Technical Paper

Soot Evolution in Multiple Injection Diesel Flames

2008-10-06
2008-01-2470
In order to meet future emission regulations, various new combustion concepts are being developed, several of which incorporate advanced diesel injection strategies, e.g. multiple injections, offering attractive potential benefits. In this study the effects of split injections on soot evolution in diesel flames were investigated in a series of flame experiments performed using a high pressure, high temperature (HP/HT) spray chamber and laser-induced incandescence apparatus to measure soot volume fractions. The focus was on split injections with varied dwell times preceded by a short pilot. The results, which were analyzed and compared to results from engine tests, show that net soot production can be decreased by applying an appropriate split injection strategy.
Journal Article

CFD-Based Optimization of a Diesel-fueled Free Piston Engine Prototype for Conventional and HCCI Combustion

2008-10-06
2008-01-2423
This paper presents results of a parametric CFD modeling study of a prototype Free Piston Engine (FPE), designed for application in a series hybrid electric vehicle. Since the piston motion is governed by Newton's second law, accounting for the forces acting on the piston/translator, i.e. friction forces, electrical forces, and in-cylinder gas forces, having a high-level control system is vital. The control system changes the electrical force applied during the stroke, thus obtaining the desired compression ratio. Identical control algorithms were implemented in a MATLAB/SIMULINK model to those applied in the prototype engine. The ignition delay and heat release data used in the MATLAB/SIMULINK model are predicted by the KIVA-3V CFD code which incorporates detailed chemical kinetics (305 reactions among 70 species).
Technical Paper

Modification of a Diesel Oil Surrogate Model for 3D CFD Simulation of Conventional and HCCI Combustion

2008-10-06
2008-01-2410
This paper describes an analysis of the Diesel Oil Surrogate (DOS) model used at Chalmers University (Sweden), including 70 species participating in 310 reactions, and subsequent improvements prompted by the model's systematic tendency to under-predict the combustion intensity in simulations of kinetically-driven combustion modes, e.g. Homogeneous Charged Compression Ignition (HCCI). Key bases of the model are the properties of a model Diesel fuel with the molecular formula C14H28. In the vapor phase, a global reaction decomposes the starting fuel, C14H28, into its constituent components; n-heptane (C7H16) and toluene (C7H8). This global reaction was modified to yield a higher n-heptane:toluene ratio, due to the importance of preserving an n-heptane-like cetane number.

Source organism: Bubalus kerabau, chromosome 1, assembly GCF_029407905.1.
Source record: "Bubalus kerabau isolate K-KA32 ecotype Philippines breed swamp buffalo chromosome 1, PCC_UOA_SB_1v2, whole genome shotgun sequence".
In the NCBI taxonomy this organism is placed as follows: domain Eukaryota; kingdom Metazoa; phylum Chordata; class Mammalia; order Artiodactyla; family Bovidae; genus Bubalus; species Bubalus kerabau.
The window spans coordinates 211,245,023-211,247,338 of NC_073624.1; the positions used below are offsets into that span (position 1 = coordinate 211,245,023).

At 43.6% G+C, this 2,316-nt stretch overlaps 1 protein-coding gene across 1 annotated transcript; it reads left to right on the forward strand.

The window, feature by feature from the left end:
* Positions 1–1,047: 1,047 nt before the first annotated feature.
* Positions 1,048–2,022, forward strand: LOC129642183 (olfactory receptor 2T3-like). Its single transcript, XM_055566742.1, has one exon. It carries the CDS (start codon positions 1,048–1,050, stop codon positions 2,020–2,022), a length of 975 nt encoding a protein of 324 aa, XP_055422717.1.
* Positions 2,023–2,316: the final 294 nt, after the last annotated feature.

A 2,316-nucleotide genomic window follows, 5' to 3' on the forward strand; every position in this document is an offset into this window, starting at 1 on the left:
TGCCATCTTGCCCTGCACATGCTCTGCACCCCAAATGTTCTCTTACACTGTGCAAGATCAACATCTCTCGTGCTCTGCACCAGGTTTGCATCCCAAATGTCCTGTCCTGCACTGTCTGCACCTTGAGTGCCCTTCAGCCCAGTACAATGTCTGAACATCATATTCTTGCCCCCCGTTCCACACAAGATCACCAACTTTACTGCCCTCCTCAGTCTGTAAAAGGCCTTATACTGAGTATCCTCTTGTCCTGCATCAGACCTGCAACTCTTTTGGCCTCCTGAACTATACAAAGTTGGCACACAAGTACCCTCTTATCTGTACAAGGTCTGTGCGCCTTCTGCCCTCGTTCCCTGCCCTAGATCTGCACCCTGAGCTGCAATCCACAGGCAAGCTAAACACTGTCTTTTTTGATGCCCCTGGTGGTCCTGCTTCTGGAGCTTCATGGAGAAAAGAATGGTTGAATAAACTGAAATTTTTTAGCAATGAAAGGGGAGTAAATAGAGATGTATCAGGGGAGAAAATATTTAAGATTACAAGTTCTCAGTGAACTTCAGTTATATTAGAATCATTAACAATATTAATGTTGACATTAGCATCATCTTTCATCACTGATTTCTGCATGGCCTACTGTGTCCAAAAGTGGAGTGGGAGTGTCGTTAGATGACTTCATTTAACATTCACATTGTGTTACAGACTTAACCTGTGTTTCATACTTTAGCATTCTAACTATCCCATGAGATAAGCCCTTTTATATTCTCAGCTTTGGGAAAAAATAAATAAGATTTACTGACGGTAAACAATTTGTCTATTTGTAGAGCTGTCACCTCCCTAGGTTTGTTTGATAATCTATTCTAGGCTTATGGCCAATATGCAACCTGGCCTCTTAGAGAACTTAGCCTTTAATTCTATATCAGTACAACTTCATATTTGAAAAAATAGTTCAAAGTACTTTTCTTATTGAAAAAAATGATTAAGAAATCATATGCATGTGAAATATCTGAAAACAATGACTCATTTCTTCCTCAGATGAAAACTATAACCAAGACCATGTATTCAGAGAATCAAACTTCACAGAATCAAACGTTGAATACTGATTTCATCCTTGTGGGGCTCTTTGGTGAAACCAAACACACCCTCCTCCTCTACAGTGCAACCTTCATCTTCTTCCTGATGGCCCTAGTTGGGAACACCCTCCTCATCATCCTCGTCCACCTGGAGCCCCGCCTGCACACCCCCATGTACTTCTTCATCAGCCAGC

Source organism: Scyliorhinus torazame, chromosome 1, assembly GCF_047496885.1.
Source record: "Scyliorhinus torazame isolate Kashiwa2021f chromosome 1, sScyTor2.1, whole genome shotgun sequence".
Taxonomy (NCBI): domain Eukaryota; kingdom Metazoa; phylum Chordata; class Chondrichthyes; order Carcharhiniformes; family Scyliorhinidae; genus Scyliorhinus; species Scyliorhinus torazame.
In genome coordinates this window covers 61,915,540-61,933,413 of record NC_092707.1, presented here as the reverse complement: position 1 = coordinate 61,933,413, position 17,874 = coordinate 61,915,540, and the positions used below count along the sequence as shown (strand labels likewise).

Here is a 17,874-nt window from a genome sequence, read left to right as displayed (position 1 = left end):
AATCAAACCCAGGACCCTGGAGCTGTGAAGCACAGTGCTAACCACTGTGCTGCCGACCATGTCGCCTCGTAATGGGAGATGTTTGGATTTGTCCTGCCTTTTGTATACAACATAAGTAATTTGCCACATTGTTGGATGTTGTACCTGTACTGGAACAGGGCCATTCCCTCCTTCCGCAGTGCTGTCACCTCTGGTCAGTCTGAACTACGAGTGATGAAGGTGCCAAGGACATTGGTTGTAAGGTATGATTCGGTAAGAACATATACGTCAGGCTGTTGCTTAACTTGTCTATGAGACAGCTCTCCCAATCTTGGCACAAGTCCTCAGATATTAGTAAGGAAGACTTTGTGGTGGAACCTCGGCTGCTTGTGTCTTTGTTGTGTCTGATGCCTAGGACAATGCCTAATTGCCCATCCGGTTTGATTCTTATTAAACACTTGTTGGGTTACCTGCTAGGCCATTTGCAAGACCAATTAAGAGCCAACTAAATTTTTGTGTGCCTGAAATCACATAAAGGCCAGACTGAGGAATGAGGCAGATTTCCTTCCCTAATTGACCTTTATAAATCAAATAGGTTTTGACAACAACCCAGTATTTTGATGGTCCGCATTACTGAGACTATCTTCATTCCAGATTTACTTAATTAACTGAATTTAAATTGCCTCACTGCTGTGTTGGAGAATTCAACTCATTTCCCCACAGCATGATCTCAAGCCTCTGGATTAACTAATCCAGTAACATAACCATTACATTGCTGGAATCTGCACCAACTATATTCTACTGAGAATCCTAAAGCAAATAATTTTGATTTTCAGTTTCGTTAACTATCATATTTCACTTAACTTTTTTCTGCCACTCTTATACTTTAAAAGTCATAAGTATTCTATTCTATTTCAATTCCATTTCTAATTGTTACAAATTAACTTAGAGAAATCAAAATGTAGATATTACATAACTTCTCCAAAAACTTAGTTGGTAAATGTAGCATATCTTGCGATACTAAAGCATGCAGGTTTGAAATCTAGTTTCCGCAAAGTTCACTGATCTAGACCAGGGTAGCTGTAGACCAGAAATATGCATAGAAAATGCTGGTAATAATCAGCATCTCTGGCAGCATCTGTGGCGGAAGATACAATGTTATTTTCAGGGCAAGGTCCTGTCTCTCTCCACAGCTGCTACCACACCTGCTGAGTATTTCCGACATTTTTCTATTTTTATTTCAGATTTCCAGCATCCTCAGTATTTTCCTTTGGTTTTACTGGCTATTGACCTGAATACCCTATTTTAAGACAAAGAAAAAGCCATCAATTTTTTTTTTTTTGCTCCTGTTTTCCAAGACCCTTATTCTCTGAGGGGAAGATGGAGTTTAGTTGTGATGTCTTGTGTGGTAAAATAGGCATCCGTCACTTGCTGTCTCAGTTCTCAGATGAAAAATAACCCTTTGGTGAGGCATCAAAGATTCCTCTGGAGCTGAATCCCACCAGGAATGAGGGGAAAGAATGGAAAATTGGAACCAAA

Technical Paper

The Role of Aerodynamics in the 1955 Le Mans Crash

2008-12-02
2008-01-2996
In the 1955 Le Mans race the worst crash in motor racing history occurred and this accident would change the face of motor racing for decades. After the crash numerous investigations on the disaster were performed, and fifty years after some interesting books were launched on the subject. However, a number of key questions remain unsolved; and one open area is the influence of aerodynamics on the scenario, since the Mercedes-Benz 300 SLR involved in the crash was equipped with an air-brake and its influence on the accident is basically unknown. This work may be considered as a first attempt to establish CFD as a tool to aid in resolving aerodynamic aspects in motor sport accidents and in the present paper, CFD has been used to investigate the aerodynamics and estimate the drag and lift coefficients of the Mercedes-Benz 300 SLR used in the Le Mans race of 1955.
Technical Paper

An Experimental Investigation of Spray-Wall Interaction of Diesel Sprays

2009-04-20
2009-01-0842
Wall wetting can occur irrespective of combustion concept in diesel engines, e.g. during the compression stroke. This action has been related to engine-out emissions in different ways, and an experimental investigation of impinging diesel sprays is thus made for a standard diesel fuel and a two-component model fuel (IDEA). The experiment was performed at conditions corresponding to those found during the compression stroke in a heavy duty diesel engine. The spray characteristics of two fuels were measured using two different optical methods: a Phase Doppler Particle Analyzer (PDPA) and high-speed imaging. A temperature controlled wall equipped with rapid, coaxial thermocouples was used to record the change in surface temperature from the heat transfer of the impinging sprays.
Technical Paper

Location of the First Auto-Ignition Sites for Two HCCI Systems in a Direct Injection Engine

2004-03-08
2004-01-0564